When AP political reporter Lorena Hickok—Hick—is assigned to cover Mrs. Franklin D. Roosevelt, the wife of the 1932 Democratic presidential candidate, the two women become deeply, intimately involved. Their relationship begins with mutual romantic passion, matures through stormy periods of enforced separation and competing interests, and warms into an enduring, encompassing friendship that ends only with both women’s deaths in the 1960s—all of it documented by 3300 letters exchanged over thirty years.
Now, New York Times bestselling author Susan Wittig Albert recreates the fascinating story of Hick and Eleanor, set during the chaotic years of the Great Depression, the New Deal, and the Second World War. Loving Eleanor is Hick’s personal story, revealing Eleanor as a complex, contradictory, and entirely human woman who is pulled in many directions by her obligations to her husband and family and her role as the nation’s First Lady, as well as by a compelling need to care and be cared for. For her part, Hick is revealed as an accomplished journalist, who, at the pinnacle of her career, gives it all up for the woman she loves. Then, as Eleanor is transformed into Eleanor Everywhere, First Lady of the World, Hick must create her own independent, productive life.
Drawing on extensive research in the letters that were sealed for a decade following Hick’s death, Albert creates a compelling narrative: a dramatic love story, vividly portraying two strikingly unconventional women, neither of whom is satisfied to live according to the script society has written for her. Loving Eleanor is a profoundly moving novel that illuminates a relationship we are seldom privileged to see and celebrates the depth and durability of women’s love.
Praise for Loving Eleanor
Susan Wittig Albert has done it again with another engaging, rich portrait, this time of women in love. Drawn from history, the love story of First Lady Eleanor Roosevelt and journalist Lorena Hickok is full of excitement, drama and pathos. Women of great intelligence and deep feelings, Eleanor and Lorena move from lovers to lifelong friends in the context of the most turbulent times of the 20th Century. As same-sex relationships finally move toward full acceptance in our culture, Albert's book reminds us that love has always been love, no matter the partners. —Robin Gerber, author of Leadership the Eleanor Roosevelt Way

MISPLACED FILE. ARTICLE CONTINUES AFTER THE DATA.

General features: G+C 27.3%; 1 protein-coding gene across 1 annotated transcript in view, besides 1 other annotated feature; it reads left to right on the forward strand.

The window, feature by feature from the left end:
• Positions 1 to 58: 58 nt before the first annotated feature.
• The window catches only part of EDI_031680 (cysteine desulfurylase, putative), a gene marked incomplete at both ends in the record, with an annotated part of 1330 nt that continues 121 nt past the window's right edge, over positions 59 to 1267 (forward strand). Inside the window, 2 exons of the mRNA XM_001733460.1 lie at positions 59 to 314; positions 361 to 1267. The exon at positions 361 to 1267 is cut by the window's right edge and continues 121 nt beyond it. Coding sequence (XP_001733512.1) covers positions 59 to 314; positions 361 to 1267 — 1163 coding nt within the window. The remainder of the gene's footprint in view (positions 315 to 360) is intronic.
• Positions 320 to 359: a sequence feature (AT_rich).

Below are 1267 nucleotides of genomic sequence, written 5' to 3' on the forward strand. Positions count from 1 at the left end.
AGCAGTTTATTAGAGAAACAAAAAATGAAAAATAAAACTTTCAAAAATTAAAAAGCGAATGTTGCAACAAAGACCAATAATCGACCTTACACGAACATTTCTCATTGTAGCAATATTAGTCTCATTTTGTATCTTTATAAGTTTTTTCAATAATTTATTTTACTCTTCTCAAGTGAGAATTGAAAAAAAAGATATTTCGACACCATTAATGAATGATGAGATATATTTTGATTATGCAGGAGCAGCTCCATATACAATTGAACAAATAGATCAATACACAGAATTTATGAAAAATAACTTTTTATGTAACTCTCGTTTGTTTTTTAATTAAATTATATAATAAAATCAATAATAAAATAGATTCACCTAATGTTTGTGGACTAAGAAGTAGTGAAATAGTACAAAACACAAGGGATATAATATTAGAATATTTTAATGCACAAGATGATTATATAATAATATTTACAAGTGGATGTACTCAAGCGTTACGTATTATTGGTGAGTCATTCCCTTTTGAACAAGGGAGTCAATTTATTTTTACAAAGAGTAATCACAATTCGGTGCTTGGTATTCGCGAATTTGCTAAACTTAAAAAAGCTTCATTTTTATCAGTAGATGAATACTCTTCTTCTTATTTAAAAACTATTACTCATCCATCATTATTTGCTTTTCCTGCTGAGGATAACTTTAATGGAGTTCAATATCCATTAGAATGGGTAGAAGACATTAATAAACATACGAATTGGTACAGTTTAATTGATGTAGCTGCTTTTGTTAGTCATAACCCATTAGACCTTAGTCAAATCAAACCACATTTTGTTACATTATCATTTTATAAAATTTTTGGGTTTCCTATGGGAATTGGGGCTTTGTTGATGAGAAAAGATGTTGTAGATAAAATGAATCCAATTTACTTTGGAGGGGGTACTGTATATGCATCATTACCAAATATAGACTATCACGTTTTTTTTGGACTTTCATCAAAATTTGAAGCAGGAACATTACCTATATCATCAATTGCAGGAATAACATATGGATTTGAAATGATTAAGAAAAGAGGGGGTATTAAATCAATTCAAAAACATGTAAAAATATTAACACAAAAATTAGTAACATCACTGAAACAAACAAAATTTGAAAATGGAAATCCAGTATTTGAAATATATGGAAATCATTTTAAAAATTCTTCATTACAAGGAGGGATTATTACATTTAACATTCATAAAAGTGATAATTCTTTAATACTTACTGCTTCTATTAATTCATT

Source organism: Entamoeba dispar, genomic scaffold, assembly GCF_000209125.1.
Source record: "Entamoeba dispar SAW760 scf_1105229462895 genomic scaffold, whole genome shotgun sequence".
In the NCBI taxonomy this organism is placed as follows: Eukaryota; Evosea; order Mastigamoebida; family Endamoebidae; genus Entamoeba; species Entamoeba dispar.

Susan Wittig Albert has, with imagination and deep knowledge of the historical record, supplied the missing pieces of the love story of Eleanor Roosevelt and Lorena Hickok. Here is everything we wish we knew. I couldn't put it down. —Leila Rupp, Professor of Feminist Studies, UC Santa Barbara, author of A Desired Past: A Short History of Same-Sex Love in America
Loving Eleanor, Susan Wittig Albert's novelized memoir of Lorena Hickok's intimate relationship with Eleanor Roosevelt, is both richly nuanced and impressively detailed. Drawn from the thirty years of correspondence Hickok donated to the FDR Library toward the end of her life, Hick’s voice felt utterly authentic to me, always real, raw and compelling. Hick is a dichotomy—a tough, streetwise Associated Press reporter, and a tender, devoted friend and lover. This is not only an important book, but a great read. Loving Eleanor deserves to be at the top of your reading list! —Ellen Hart, author of The Grave Soul
This birds-eye view of the FDR years is engaging from the first sentence. With Eleanor Roosevelt's long-time lover as its narrator, Loving Eleanor navigates the catastrophes of the era and the heartbreak of women loving women in an unwelcoming time. —Rebecca Coffey, author of Hysterical: Anna Freud's Story
About the Author
Susan Wittig Albert is the New York Times bestselling author of over 50 adult novels and works of nonfiction, as well as 60+ novels for young adults. She and her husband Bill Albert live in the Texas Hill Country. She is the founder and president of the Story Circle Network and a member of the Texas Institute of Letters.
It was not clear to me until the end that this is a historical novel. It is disappointing to know that the narrative is informed speculation. The author would do well to place this information in the preface.
I did enjoy the book, however. Knowing more about ER’s personal life has lessened my sadness for her. She apparently did experience joy as well as love during her years of service.
Fascinating fast read
Although this is a first person fiction account based on the long sealed letters between these two dynamic women , it certainly was a believable and fascinating account of that period of US history. Their relationship was undeniably close and loving. Hopefully their legacy and story will be told and not buried or sanitized for public consumption.